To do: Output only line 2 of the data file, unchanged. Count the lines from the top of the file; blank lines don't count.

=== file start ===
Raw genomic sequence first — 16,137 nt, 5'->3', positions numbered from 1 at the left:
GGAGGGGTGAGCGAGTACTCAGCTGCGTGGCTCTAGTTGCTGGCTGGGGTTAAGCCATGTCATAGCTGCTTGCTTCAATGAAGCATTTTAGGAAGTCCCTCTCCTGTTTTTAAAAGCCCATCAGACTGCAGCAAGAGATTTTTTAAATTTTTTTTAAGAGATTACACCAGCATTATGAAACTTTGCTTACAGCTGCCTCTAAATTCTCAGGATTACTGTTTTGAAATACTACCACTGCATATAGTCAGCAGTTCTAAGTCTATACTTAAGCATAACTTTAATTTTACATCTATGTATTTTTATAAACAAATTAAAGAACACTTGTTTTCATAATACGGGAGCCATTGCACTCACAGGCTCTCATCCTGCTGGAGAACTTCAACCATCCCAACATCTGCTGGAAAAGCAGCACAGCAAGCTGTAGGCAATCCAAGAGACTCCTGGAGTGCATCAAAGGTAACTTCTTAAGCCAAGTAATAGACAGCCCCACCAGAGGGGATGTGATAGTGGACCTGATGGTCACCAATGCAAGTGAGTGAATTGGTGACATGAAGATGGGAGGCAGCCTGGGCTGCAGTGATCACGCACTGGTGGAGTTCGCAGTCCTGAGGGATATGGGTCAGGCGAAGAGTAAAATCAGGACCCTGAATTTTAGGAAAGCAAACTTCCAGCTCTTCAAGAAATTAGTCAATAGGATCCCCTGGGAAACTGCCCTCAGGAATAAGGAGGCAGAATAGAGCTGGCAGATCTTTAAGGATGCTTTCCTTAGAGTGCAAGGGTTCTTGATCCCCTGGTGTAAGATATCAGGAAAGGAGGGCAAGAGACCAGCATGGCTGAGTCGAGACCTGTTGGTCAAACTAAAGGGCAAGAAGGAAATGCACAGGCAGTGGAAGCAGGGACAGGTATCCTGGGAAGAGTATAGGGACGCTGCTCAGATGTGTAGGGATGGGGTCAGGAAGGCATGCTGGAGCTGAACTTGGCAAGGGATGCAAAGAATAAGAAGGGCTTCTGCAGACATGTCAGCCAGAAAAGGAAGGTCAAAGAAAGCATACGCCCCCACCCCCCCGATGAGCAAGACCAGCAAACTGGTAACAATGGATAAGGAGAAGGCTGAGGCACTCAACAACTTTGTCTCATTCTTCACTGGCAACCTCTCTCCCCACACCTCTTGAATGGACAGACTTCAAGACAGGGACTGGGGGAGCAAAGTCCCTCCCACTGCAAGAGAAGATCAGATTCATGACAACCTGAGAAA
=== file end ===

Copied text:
GGAGGGGTGAGCGAGTACTCAGCTGCGTGGCTCTAGTTGCTGGCTGGGGTTAAGCCATGTCATAGCTGCTTGCTTCAATGAAGCATTTTAGGAAGTCCCTCTCCTGTTTTTAAAAGCCCATCAGACTGCAGCAAGAGATTTTTTAAATTTTTTTTAAGAGATTACACCAGCATTATGAAACTTTGCTTACAGCTGCCTCTAAATTCTCAGGATTACTGTTTTGAAATACTACCACTGCATATAGTCAGCAGTTCTAAGTCTATACTTAAGCATAACTTTAATTTTACATCTATGTATTTTTATAAACAAATTAAAGAACACTTGTTTTCATAATACGGGAGCCATTGCACTCACAGGCTCTCATCCTGCTGGAGAACTTCAACCATCCCAACATCTGCTGGAAAAGCAGCACAGCAAGCTGTAGGCAATCCAAGAGACTCCTGGAGTGCATCAAAGGTAACTTCTTAAGCCAAGTAATAGACAGCCCCACCAGAGGGGATGTGATAGTGGACCTGATGGTCACCAATGCAAGTGAGTGAATTGGTGACATGAAGATGGGAGGCAGCCTGGGCTGCAGTGATCACGCACTGGTGGAGTTCGCAGTCCTGAGGGATATGGGTCAGGCGAAGAGTAAAATCAGGACCCTGAATTTTAGGAAAGCAAACTTCCAGCTCTTCAAGAAATTAGTCAATAGGATCCCCTGGGAAACTGCCCTCAGGAATAAGGAGGCAGAATAGAGCTGGCAGATCTTTAAGGATGCTTTCCTTAGAGTGCAAGGGTTCTTGATCCCCTGGTGTAAGATATCAGGAAAGGAGGGCAAGAGACCAGCATGGCTGAGTCGAGACCTGTTGGTCAAACTAAAGGGCAAGAAGGAAATGCACAGGCAGTGGAAGCAGGGACAGGTATCCTGGGAAGAGTATAGGGACGCTGCTCAGATGTGTAGGGATGGGGTCAGGAAGGCATGCTGGAGCTGAACTTGGCAAGGGATGCAAAGAATAAGAAGGGCTTCTGCAGACATGTCAGCCAGAAAAGGAAGGTCAAAGAAAGCATACGCCCCCACCCCCCCGATGAGCAAGACCAGCAAACTGGTAACAATGGATAAGGAGAAGGCTGAGGCACTCAACAACTTTGTCTCATTCTTCACTGGCAACCTCTCTCCCCACACCTCTTGAATGGACAGACTTCAAGACAGGGACTGGGGGAGCAAAGTCCCTCCCACTGCAAGAGAAGATCAGATTCATGACAACCTGAGAAA